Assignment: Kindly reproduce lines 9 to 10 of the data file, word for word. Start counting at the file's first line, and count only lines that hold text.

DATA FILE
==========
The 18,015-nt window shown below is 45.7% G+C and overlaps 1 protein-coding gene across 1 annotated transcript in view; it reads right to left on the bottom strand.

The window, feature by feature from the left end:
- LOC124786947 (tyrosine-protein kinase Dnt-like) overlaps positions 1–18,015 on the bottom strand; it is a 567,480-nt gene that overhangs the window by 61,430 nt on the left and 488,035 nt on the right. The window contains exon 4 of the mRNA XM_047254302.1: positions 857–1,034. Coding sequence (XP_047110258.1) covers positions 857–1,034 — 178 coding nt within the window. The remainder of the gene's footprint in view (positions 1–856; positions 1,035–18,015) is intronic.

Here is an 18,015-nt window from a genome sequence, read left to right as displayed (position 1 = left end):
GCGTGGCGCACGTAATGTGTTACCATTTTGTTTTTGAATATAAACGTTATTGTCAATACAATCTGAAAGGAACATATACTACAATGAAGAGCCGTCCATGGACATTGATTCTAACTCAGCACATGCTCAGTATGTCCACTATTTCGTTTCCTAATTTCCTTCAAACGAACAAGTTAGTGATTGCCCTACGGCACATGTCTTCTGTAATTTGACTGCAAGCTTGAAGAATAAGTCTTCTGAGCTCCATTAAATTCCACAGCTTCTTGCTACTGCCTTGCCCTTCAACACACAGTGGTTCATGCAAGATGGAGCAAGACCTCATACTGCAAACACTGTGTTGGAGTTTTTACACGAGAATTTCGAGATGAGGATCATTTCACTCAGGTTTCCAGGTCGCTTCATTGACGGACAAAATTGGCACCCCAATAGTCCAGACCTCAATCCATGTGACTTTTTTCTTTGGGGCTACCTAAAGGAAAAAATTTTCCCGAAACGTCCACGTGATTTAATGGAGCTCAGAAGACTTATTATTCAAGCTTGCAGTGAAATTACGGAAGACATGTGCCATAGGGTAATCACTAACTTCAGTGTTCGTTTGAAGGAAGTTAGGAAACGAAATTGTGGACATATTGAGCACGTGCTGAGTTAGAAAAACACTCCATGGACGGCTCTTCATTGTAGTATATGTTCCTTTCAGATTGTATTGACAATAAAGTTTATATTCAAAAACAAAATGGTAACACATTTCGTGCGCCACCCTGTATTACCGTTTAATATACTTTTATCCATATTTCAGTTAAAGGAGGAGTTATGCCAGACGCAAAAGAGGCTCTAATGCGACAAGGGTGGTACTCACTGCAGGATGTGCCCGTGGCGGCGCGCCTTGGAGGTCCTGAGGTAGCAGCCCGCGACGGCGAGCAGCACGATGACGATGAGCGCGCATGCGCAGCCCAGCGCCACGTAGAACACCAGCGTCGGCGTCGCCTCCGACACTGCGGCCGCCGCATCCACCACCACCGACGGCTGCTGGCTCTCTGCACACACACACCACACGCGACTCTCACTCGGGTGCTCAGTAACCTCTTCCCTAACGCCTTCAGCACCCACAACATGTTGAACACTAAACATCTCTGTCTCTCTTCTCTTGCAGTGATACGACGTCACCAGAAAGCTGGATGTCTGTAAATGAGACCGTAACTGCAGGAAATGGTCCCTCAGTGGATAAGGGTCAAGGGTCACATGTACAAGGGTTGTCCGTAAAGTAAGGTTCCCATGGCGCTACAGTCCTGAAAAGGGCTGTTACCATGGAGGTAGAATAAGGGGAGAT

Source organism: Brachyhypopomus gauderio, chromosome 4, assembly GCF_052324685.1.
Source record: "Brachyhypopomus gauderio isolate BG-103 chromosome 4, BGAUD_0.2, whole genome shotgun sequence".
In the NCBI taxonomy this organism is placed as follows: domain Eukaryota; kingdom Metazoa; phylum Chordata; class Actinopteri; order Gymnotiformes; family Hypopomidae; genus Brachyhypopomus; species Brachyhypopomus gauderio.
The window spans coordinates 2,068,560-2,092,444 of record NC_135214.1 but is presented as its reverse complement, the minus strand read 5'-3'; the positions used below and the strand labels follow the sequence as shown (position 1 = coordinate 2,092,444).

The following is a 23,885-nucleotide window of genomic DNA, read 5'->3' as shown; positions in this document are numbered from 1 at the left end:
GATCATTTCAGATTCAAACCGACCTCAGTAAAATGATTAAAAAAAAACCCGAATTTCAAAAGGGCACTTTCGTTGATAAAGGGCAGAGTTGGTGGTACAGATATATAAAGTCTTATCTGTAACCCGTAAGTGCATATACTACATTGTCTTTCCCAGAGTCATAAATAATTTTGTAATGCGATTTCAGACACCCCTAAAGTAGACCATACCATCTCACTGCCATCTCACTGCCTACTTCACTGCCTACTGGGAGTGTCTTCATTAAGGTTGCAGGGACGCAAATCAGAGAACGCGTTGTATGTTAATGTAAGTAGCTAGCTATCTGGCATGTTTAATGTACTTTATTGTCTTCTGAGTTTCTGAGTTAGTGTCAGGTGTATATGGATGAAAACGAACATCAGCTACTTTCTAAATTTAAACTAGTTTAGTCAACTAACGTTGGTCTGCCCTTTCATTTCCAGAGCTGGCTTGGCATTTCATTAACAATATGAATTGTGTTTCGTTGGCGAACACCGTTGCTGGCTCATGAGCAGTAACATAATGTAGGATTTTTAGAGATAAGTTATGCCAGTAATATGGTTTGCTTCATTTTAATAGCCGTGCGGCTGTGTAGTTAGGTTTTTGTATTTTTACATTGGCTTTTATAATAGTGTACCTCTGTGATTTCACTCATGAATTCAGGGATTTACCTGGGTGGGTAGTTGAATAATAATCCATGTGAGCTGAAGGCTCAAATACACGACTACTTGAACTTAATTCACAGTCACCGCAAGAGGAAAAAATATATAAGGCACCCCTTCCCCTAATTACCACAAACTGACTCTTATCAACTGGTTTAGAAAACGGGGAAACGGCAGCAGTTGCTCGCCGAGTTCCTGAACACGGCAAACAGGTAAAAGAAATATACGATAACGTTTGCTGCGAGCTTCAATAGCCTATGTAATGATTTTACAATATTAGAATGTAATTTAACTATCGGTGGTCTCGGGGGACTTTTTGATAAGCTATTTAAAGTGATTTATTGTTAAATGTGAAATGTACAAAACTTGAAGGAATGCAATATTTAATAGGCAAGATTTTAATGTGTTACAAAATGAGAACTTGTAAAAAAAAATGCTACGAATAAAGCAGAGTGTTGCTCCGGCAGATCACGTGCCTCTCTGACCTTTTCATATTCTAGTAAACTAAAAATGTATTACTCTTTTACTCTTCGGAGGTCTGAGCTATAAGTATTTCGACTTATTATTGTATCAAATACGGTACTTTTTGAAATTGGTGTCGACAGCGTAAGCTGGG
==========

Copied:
The window spans coordinates 2,068,560-2,092,444 of record NC_135214.1 but is presented as its reverse complement, the minus strand read 5'-3'; the positions used below and the strand labels follow the sequence as shown (position 1 = coordinate 2,092,444).

The following is a 23,885-nucleotide window of genomic DNA, read 5'->3' as shown; positions in this document are numbered from 1 at the left end: